I hope this guide to how to get from Tulum to Valladolid has been helpful! If you’re headed elsewhere in the Yucatan peninsula, be sure to check out our epic travel guides:

Safe travels from Tulum to Valladolid!

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  1. Are there any cool stops you would recommend along the way from Tulum to Valladolid – we plan to rent a car and do a day trip since we have already booked our hotel for our entire stay.

  2. We shall be staying a few days in Valladolid in January 2023 and would like to spend a few days in Coba before travelling on to Tulum, but can’t find public transport from Valladolid to Coba! Is this not possible, despite the ADO bus from Valladolid to Tulum passing by Coba?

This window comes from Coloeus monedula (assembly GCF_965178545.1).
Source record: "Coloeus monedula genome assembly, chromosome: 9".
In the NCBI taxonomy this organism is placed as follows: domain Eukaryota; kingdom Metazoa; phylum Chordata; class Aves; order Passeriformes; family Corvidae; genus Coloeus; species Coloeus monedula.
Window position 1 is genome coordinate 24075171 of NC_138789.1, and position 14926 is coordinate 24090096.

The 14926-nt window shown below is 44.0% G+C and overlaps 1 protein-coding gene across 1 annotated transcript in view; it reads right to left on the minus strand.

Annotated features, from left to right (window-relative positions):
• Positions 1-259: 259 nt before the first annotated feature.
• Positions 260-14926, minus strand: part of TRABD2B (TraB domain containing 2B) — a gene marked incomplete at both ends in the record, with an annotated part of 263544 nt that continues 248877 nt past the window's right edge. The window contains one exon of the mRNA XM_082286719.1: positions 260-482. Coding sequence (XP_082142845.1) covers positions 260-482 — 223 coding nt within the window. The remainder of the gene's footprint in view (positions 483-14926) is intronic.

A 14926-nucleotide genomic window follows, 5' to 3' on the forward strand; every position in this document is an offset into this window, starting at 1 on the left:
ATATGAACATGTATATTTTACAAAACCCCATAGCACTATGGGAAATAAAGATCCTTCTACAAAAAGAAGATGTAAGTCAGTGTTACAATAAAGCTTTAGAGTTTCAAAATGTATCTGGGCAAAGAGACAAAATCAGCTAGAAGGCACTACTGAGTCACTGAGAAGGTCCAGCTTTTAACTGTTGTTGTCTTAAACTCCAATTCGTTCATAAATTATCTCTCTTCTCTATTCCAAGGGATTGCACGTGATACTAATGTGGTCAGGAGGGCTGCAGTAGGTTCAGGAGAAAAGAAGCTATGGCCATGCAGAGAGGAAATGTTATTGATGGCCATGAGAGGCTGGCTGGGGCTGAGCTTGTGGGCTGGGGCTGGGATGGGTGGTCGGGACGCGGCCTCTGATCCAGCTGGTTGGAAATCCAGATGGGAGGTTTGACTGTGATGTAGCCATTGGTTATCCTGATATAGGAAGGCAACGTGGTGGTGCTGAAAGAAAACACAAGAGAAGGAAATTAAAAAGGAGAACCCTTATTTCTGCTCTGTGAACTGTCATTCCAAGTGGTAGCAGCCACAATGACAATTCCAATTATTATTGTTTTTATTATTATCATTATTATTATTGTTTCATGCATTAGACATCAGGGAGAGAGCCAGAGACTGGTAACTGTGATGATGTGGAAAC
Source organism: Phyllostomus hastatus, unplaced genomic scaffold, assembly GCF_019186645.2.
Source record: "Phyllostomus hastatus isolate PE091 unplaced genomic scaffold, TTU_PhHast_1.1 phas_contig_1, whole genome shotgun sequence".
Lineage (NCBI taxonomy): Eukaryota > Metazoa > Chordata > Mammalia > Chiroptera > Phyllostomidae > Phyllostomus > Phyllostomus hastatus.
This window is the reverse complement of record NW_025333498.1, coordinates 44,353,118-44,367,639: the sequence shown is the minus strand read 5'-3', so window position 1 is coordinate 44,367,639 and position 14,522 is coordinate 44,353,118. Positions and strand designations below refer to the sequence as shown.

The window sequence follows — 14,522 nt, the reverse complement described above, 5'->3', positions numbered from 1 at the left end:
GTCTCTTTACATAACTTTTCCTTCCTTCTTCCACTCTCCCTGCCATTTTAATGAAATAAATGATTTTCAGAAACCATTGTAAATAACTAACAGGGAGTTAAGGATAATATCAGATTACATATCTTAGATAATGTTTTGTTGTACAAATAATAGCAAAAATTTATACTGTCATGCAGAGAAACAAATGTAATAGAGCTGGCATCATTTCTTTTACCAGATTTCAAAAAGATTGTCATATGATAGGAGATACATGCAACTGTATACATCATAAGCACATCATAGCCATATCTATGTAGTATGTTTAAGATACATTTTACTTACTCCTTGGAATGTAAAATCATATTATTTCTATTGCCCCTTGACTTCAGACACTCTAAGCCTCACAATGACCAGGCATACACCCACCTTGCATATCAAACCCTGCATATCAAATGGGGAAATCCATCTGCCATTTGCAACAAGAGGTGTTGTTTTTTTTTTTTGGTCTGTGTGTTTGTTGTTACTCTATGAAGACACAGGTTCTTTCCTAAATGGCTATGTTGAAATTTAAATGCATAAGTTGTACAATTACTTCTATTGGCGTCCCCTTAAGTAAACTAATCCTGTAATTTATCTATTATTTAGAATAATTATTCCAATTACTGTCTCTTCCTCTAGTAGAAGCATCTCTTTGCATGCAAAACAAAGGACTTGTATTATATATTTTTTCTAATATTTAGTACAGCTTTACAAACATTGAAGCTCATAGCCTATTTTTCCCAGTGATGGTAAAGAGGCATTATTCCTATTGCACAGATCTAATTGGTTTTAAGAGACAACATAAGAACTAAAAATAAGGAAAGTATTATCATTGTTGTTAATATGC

1. Hi Maureen, I would not recommend a few days in Coba. At most, it’s worth a few hours. There is not much to do there but the ruins! While they are cool to explore, it’s not worth several days in my opinion.

      In terms of how to get there, you can ask at the bus station in Valladolid, but buses to Coba are pretty infrequent last time I checked. If you are really dedicated to taking public transport, you could try the collectivos. The only thing is that you’ll need to be traveling with pretty light luggage or else that can get difficult.

      If you can, best thing to do by far is to just rent a car. The road is wide, well paved, and easy to navigate. Plus then you could also use it to visit cenotes and Ek Balam.

  3. Hi Nate

    Thanks found your post very helpful.

    Is it possible to take the ado bus from Tulum to Valladolid. Then rent a scooter/motorcycle and go to Chichen Itza and Coba?

    I’m a bit wary renting a car – unsure where it is safe to park, worried about scams, etc and I eventually will want to cross the Belize border.